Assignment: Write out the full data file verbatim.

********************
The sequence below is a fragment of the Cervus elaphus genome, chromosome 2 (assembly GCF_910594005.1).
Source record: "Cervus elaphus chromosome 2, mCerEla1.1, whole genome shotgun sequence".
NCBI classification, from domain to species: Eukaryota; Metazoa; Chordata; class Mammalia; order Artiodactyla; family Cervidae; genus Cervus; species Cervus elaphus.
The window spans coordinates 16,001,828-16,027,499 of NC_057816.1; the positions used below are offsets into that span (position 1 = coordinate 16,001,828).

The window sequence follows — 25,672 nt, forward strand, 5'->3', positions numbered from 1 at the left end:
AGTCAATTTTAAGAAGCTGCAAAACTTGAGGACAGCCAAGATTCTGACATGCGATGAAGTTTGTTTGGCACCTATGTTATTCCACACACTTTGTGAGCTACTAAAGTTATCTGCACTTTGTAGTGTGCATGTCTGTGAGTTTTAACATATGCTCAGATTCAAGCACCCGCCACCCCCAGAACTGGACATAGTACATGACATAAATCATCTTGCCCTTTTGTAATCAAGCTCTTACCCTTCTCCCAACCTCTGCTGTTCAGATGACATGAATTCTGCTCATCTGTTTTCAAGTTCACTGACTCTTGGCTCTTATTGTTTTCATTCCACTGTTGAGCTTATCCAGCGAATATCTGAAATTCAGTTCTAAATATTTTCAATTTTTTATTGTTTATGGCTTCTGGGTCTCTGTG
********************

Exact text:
The sequence below is a fragment of the Cervus elaphus genome, chromosome 2 (assembly GCF_910594005.1).
Source record: "Cervus elaphus chromosome 2, mCerEla1.1, whole genome shotgun sequence".
NCBI classification, from domain to species: Eukaryota; Metazoa; Chordata; class Mammalia; order Artiodactyla; family Cervidae; genus Cervus; species Cervus elaphus.
The window spans coordinates 16,001,828-16,027,499 of NC_057816.1; the positions used below are offsets into that span (position 1 = coordinate 16,001,828).

The window sequence follows — 25,672 nt, forward strand, 5'->3', positions numbered from 1 at the left end:
AGTCAATTTTAAGAAGCTGCAAAACTTGAGGACAGCCAAGATTCTGACATGCGATGAAGTTTGTTTGGCACCTATGTTATTCCACACACTTTGTGAGCTACTAAAGTTATCTGCACTTTGTAGTGTGCATGTCTGTGAGTTTTAACATATGCTCAGATTCAAGCACCCGCCACCCCCAGAACTGGACATAGTACATGACATAAATCATCTTGCCCTTTTGTAATCAAGCTCTTACCCTTCTCCCAACCTCTGCTGTTCAGATGACATGAATTCTGCTCATCTGTTTTCAAGTTCACTGACTCTTGGCTCTTATTGTTTTCATTCCACTGTTGAGCTTATCCAGCGAATATCTGAAATTCAGTTCTAAATATTTTCAATTTTTTATTGTTTATGGCTTCTGGGTCTCTGTG